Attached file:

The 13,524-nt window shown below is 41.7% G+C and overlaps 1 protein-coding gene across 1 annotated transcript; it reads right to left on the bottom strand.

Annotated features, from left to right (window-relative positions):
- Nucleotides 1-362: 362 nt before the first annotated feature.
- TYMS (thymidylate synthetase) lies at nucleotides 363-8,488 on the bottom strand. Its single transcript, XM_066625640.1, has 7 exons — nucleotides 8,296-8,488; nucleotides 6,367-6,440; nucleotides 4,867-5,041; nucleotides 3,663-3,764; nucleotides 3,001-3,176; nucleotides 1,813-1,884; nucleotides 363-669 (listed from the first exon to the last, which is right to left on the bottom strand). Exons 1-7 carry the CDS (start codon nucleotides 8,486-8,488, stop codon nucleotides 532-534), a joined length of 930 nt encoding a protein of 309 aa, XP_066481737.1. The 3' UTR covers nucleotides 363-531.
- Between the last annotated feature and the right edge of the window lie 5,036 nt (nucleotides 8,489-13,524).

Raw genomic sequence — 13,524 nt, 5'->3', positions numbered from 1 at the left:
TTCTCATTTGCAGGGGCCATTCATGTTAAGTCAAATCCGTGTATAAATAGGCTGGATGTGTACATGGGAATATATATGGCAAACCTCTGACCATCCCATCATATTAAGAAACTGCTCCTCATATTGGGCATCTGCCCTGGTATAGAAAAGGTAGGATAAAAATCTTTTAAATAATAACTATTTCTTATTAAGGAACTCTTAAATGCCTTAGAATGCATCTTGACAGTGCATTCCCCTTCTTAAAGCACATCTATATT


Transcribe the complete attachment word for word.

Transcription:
The 13,524-nt window shown below is 41.7% G+C and overlaps 1 protein-coding gene across 1 annotated transcript; it reads right to left on the bottom strand.

Annotated features, from left to right (window-relative positions):
- Nucleotides 1-362: 362 nt before the first annotated feature.
- TYMS (thymidylate synthetase) lies at nucleotides 363-8,488 on the bottom strand. Its single transcript, XM_066625640.1, has 7 exons — nucleotides 8,296-8,488; nucleotides 6,367-6,440; nucleotides 4,867-5,041; nucleotides 3,663-3,764; nucleotides 3,001-3,176; nucleotides 1,813-1,884; nucleotides 363-669 (listed from the first exon to the last, which is right to left on the bottom strand). Exons 1-7 carry the CDS (start codon nucleotides 8,486-8,488, stop codon nucleotides 532-534), a joined length of 930 nt encoding a protein of 309 aa, XP_066481737.1. The 3' UTR covers nucleotides 363-531.
- Between the last annotated feature and the right edge of the window lie 5,036 nt (nucleotides 8,489-13,524).

Raw genomic sequence — 13,524 nt, 5'->3', positions numbered from 1 at the left:
TTCTCATTTGCAGGGGCCATTCATGTTAAGTCAAATCCGTGTATAAATAGGCTGGATGTGTACATGGGAATATATATGGCAAACCTCTGACCATCCCATCATATTAAGAAACTGCTCCTCATATTGGGCATCTGCCCTGGTATAGAAAAGGTAGGATAAAAATCTTTTAAATAATAACTATTTCTTATTAAGGAACTCTTAAATGCCTTAGAATGCATCTTGACAGTGCATTCCCCTTCTTAAAGCACATCTATATT